Just1x speaks at schools, youth groups and other student-organizations to challenge teens to break the code of silence on behalf of their friends and seek help for them. When kids get involved in dangerous activity, someone needs to step up. Just1x defines dangerous living as “anything you or your friends are doing that puts your life or theirs in jeopardy.” Just1x speaks to the student living dangerously now, the student who isn’t but is thinking about it, and the student who has no intention of living dangerously but knows someone who is and is keeping it secret.

I started Just1x after meeting some of the boys who were with my son, Kyle, the night he died. I was shocked to realize those boys knew Kyle wasn’t acting normally and something wasn’t quite right, but they were afraid to talk to Kyle. No one said anything. That’s what pushed me into action. Kids have got to have the courage to break the code of silence when this sort of thing happens. They have to decide whether their own popularity, comfort, or reputation is worth more than their friend’s safety, and maybe even their life. This has become a calling in my life and not something I would have chosen. But after I spoke five times within the first five weeks of Kyle’s death, I realized that if I’m willing to move past my own discomfort and pain, we may be able to save some kids along the way. If one student is saved or makes better life choices because he heard Kyle’s story then it’s been worth it.

GML: What inspired you to write your lemonade story?

Penny: Well, I really wanted people to know that you can survive the death of a child. Through faith, you can continue on with love and compassion for the people you do life with. Also, I wanted readers to hear Kyle’s story in hopes that they will be inspired to help someone they know who is living dangerously and seek help for them.

GML: What was it like to see your story printed in the book?

Penny: It’s exciting to see my story in writing and know that it may bring encouragement to someone who has lost a child. I also love that my story is among so many other stories that will give hope and encouragement. There is something really special here. I hope my story encourages people with the fact that even if the worst thing happens to you, like losing a child, there are ways that something good can come out of it.

Obviously, I’m also very excited to be a part of a project that gives aid to single moms. I was a single mom for 15 years. I had a community and family that came around me and helped me, but when I travel, I often meet single moms who don’t have any form of encouragement or help. I don’t know how they make it. Single moms struggle with feeling alone and feeling forgotten in a community. Not only do many of them deal with the shame of being divorced or feeling like they don’t fit in any more, but when tough things come, such as financial difficulty, illness, loss of job, death, you just feel devastated. This book brings communities together to bring support to these women. That is pretty cool.

I know there were times when I felt very alone—I was doing everything as a mom and a dad. We single moms are tired. Honestly, if I hadn’t had the support of the people around me during that time, I don’t know how I would have made it through. Even with the support that I had, especially in tough times like when Kyle died, you feel very alone as a single mom. I feel like sharing my story at GML is a small way for me to bring encouragement to other single moms.

GML: Have you had a chance to read other stories in God Makes Lemonade?

Penny: Yes, I read through the book and some stories had me laughing and some crying. Mostly, it’s just encouraging to read other people’s stories of how something so painful turns around and becomes something so beautiful and useful.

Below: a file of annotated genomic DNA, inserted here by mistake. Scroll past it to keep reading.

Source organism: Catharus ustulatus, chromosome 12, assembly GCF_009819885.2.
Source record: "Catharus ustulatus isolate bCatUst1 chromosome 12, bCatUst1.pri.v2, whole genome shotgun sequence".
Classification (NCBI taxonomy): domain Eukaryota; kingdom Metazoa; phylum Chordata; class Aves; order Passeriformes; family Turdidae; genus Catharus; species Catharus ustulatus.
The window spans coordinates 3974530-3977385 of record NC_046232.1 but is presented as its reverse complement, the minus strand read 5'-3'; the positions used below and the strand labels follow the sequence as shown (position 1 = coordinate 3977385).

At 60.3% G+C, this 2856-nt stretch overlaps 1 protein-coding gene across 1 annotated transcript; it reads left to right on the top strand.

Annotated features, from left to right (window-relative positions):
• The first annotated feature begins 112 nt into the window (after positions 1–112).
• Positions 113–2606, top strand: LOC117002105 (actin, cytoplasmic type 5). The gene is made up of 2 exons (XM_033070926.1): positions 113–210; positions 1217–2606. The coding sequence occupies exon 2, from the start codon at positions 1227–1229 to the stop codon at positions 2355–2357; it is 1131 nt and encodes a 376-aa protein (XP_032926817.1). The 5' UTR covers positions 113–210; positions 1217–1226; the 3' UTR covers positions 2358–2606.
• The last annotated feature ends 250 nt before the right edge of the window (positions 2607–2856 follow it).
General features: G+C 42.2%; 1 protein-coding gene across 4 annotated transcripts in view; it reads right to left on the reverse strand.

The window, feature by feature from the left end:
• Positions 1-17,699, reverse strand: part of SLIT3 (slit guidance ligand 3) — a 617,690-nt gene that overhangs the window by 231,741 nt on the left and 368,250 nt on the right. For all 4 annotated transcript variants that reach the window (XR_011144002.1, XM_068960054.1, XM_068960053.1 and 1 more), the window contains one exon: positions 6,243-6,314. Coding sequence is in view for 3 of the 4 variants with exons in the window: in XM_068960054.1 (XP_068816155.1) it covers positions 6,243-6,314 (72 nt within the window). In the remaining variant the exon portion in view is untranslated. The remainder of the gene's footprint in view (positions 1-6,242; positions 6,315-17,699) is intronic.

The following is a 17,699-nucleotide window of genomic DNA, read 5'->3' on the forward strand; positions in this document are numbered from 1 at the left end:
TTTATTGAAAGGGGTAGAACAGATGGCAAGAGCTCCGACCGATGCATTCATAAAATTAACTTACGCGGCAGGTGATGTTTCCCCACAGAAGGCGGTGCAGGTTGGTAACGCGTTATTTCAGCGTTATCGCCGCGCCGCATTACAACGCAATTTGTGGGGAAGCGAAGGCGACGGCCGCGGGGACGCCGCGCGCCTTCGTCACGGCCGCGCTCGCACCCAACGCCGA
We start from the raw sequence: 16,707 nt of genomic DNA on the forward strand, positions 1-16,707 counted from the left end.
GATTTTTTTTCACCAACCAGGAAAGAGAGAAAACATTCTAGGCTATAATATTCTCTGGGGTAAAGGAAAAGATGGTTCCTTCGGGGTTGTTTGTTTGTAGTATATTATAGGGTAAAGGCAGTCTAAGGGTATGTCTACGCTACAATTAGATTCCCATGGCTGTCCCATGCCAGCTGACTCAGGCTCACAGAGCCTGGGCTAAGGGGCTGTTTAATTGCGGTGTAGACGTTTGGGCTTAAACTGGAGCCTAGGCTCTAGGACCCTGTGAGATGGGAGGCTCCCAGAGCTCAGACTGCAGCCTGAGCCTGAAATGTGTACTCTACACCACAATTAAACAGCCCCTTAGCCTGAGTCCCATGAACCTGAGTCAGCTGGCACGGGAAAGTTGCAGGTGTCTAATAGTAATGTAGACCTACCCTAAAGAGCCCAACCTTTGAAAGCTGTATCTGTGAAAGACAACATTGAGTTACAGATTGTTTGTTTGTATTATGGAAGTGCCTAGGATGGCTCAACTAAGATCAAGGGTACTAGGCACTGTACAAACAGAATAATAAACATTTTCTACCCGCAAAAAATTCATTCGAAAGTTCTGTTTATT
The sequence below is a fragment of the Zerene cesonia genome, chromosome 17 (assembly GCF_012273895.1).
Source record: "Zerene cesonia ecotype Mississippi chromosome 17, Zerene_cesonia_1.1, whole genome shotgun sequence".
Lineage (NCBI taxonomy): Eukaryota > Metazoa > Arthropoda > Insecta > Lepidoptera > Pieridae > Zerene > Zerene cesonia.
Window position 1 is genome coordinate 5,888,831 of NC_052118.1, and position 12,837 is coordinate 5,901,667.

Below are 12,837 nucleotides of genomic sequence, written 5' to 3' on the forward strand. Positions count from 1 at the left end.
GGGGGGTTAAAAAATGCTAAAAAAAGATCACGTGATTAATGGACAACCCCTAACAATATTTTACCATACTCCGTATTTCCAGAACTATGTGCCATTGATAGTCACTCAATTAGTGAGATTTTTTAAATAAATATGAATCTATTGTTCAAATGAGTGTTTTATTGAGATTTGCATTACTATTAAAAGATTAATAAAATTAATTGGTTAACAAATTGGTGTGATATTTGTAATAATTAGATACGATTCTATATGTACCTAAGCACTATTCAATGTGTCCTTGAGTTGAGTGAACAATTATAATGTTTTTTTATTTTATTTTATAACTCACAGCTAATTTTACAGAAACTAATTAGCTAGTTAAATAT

GML: And just for fun, can you tell us one of your funniest family memories growing up with Don Jacobson?

Penny: The story that is told at almost every family gathering is about the time when my big brother got in trouble for shocking me with an electric fence. I was very little… probably four and Don was maybe six-years-old. Or maybe he was eight and I was six. Who knows? We were at my grandparents’ farm and Don kept telling me to go touch the electric fence (because he wanted to see me get shocked). I must not have been very keen on the idea, but he coaxed me with, “Don’t worry, I’ll turn off the fence. You won’t get shocked.” Somehow, Don convinced me the fence was turned off, so I touched it and sure enough, got shocked and went running to the house crying. At that point, my grandpa was watching from a distance and saw the whole thing happen.

He came out and told Don the fence was turned off. My grandpa didn’t actually turn it off though. He upped the voltage to teach Don a lesson. Trusting my grandpa’s words, Don went out there and touched the fence. He got one of the biggest shocks in his life! One of the best parts was that after it happened, he looked up at my grandpa and said, “Grandpa, Jesus isn’t going to like you very much.” He didn’t realize he had been caught. And he got it big time. Hahaha. Really though, Don has always been my protector. We goofed around a lot as kids, but he has always watched out for me.

Thanks for stopping by and getting to know Penny a bit better. Come back next week—we’re already working on another interview with the author of our next featured story. Or you can pick up a copy of God Makes Lemonade, where you’ll find more than eighty inspiring stories like this one.

Author Penny Whipps

 

 

 

 

 

 

Posted in Encouragement, Lemonade Happens! | Tagged , , , , , , | 3 Comments

3 Responses to Author Interview: Penny Whipps

  1. Kelis says:

    If not for your writing this topic could be very counelvtod and oblique.

  2. Open says:

    wow how great! Graeme, I love how you take the simple tghnis about a wedding and make them so precious tying shoes, hugs from family and friends, the first dance. a groomsman looking at a bouquet of flowers (that was kind of humourous actually!) ALSO the shot from the Grand River which focuses on the young couple at the top and down below other “darkened” people are getting their pictures taken VERY COOL AND ORIGINAL! love it!

  3. These are in fact wonderful ideas in concerning blogging.